That Cold Day in the Park: Blu-ray

Sunday, 19 June 2016 23:00 Written by 

That Cold Day in the Park - out now in a combo Blu-ray and DVD packFrances Austin is a 30-something spinster who lives on her own in a luxurious Vancouver apartment. She socialises with folks much older than her but remains lonely. One day Frances spies a mute, adolescent boy huddled against the cold and rain in the local park. She takes pity on him and invites him home to dry off, have a warm bath and a meal. The teenager accepts her generosity but his identity remains a mystery despite her best efforts to get him to open up.

The boy (Michael Burns – Wagon Train) stays the night and on through the next day. Frances (Sandy Dennis – “Who’s Afraid of Virginia Woolf?”) becomes increasingly infatuated with him, splashing out on a new set of clothes and giving him the run of her home, a truly bizarre state of affairs involving complete strangers. Directed by Robert Altman (“M*A*S*H”, “The Player”), this disturbing psychological thriller gets under your skin.

“That Cold Day” is a masterful exercise in setting up a simple but disconcerting premise, and then slowly tightening its grip on the viewer to almost unbearable levels. The story feels unreal but the two central characters are performed so wonderfully by Dennis and Burns that the Twilight Zone-like drama compels you to keep watching.

Dennis is truly remarkable, imbuing Frances with a clammy, neurotic personality that is both sweet and alarming. It quickly becomes evident that she is besotted by the boy, wanting to take care of him like an adopted, semi-grown up son but also like a lover. The age and apparent maturity gap is sufficient to make the attraction feel uncomfortable.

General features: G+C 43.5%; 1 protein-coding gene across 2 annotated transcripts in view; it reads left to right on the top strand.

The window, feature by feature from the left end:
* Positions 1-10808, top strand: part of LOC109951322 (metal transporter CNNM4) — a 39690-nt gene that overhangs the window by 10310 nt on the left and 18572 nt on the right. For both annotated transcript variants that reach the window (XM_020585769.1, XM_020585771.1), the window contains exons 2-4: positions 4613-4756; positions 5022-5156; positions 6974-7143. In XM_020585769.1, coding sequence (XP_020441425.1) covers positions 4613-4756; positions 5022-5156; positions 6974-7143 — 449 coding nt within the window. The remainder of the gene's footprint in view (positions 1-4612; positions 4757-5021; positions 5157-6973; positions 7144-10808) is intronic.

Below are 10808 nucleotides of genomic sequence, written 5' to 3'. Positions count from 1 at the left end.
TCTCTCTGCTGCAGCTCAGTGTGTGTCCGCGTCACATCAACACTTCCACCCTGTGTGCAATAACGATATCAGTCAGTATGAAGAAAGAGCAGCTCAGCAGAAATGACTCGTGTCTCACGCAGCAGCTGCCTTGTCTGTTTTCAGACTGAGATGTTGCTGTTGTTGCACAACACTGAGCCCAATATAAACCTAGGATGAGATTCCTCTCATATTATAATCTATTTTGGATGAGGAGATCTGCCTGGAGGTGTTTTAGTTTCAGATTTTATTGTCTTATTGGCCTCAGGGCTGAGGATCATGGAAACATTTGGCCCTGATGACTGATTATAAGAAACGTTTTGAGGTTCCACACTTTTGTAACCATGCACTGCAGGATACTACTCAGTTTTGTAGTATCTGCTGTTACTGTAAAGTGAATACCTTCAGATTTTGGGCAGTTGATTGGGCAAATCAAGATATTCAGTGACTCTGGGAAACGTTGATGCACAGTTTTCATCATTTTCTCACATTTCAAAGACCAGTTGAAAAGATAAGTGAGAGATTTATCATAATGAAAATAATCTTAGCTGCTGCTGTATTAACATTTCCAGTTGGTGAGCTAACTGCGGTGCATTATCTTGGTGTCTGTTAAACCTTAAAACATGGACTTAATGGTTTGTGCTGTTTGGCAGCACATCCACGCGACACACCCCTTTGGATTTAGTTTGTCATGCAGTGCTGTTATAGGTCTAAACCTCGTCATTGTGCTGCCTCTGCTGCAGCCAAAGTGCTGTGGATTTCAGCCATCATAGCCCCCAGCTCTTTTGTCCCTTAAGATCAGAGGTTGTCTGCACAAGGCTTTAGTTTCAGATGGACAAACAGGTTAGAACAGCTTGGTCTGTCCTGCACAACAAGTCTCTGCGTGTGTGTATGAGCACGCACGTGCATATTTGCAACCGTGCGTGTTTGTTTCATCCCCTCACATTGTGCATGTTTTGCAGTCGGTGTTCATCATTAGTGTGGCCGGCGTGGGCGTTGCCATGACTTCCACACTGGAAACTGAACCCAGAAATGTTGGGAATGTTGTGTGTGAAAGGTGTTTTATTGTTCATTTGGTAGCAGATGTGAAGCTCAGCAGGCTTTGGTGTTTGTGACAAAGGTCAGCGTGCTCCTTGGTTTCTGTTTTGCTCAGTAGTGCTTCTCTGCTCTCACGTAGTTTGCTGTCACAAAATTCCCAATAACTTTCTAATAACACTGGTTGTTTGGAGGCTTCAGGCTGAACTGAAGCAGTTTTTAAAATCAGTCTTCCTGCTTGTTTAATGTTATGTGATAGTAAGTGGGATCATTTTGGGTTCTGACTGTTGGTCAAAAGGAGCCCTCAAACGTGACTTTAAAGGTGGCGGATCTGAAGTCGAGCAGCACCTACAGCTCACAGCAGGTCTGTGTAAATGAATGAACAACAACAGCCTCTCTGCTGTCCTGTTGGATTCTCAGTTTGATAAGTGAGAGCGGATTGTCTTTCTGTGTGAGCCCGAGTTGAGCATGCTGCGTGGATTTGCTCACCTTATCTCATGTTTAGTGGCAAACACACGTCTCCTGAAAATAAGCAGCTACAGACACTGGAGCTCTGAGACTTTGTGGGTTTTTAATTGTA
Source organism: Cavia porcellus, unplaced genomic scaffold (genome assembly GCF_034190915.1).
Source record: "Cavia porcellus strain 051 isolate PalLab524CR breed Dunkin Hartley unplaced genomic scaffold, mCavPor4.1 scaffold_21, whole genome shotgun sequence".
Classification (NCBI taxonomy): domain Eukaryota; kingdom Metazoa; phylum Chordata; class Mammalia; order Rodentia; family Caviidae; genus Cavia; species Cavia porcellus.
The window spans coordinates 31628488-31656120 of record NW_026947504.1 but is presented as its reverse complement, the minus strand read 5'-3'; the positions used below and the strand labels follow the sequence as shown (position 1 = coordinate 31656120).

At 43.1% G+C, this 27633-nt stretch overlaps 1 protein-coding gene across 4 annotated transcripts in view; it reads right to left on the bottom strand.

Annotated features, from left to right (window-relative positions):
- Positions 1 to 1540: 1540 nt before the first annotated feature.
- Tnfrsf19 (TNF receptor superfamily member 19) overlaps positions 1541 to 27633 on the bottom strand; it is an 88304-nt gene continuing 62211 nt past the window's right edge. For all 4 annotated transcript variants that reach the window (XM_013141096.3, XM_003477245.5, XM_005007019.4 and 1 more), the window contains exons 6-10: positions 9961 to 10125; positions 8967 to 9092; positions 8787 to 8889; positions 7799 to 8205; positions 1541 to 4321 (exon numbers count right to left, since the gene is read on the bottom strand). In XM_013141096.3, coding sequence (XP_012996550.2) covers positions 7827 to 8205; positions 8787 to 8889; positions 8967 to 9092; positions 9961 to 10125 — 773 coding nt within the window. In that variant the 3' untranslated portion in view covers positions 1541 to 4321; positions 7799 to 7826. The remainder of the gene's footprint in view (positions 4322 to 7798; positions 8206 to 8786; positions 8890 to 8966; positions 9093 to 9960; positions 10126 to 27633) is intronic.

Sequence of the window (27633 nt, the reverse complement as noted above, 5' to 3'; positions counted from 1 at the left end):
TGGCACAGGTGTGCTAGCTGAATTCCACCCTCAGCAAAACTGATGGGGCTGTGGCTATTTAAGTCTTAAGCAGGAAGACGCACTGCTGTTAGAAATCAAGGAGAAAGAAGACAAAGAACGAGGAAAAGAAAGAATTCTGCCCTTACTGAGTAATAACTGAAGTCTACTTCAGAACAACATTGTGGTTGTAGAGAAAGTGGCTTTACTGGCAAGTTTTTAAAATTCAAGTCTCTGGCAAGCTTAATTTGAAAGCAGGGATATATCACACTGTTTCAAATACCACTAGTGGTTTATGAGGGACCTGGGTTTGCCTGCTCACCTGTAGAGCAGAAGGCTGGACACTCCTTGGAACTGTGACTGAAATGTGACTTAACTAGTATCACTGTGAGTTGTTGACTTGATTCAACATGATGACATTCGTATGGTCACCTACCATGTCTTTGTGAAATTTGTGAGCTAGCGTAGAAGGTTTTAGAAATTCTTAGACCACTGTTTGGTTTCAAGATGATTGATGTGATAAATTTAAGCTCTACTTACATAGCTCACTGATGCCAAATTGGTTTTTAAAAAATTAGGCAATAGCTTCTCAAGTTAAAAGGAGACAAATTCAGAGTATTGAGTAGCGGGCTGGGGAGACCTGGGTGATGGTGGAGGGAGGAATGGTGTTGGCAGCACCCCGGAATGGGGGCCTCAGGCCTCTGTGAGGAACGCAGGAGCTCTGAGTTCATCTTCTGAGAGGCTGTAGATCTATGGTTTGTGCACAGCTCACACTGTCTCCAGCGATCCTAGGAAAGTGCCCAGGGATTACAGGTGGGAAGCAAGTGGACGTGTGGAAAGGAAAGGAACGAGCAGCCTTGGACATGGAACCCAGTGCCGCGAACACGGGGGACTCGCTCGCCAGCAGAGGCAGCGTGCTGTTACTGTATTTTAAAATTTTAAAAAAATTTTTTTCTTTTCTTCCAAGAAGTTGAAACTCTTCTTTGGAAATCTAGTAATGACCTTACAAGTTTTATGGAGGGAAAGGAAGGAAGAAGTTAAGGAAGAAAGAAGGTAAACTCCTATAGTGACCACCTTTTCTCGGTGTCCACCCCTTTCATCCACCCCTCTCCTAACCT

Burns conveys a delightful, wide-eyed and naïve charm as the boy, like a young man who was suspended in animation as a child but continued to grow to the age of 19 before being woken up. To say more about his performance would reveal spoilers, but suffice to say there is more to it than meets the eye.

Altman’s direction is excellent, particularly in the way it makes the audience feel like voyeurs a lot of the time. He uses devices like focusing on the characters’ shadows, silhouetted outlines and warped visages seen through textured windows to illustrate our lack of understanding for who these people are and how messed up they appear to be.

The discordant soundtrack helps to build the sense of unease; it is not entirely subtle but it does the job.

Fans of movies like “The Graduate” and “Play Misty for Me” will almost certainly get a kick out of this. I found it emotionally troubling and in this age of Internet dating, perhaps the tale of strangers coming together is not as far-fetched as it might have been in the late 1960s.

Special features include:

  • New high-definition master
  • Uncompressed audio on the Blu-ray
  • New video interview with critic and filmmaker David Thompson, editor of Altman on Altman
  • English subtitles for the deaf and hearing-impaired
  • A booklet featuring new writing and archival images

The HD picture is pretty good, perhaps not as razor-sharp as some of the previous Eureka releases, but the low or soft lighting in many of the scenes does not result in lost detail.

“That Cold Day in the Park” (1969) is out now on dual-format DVD and Blu-ray (two discs), courtesy of Eureka. The main feature has a running time of 113 minutes approx., carries an '15' certificate and retails for £19.99, or less from www.culttvstore.com.

 

 

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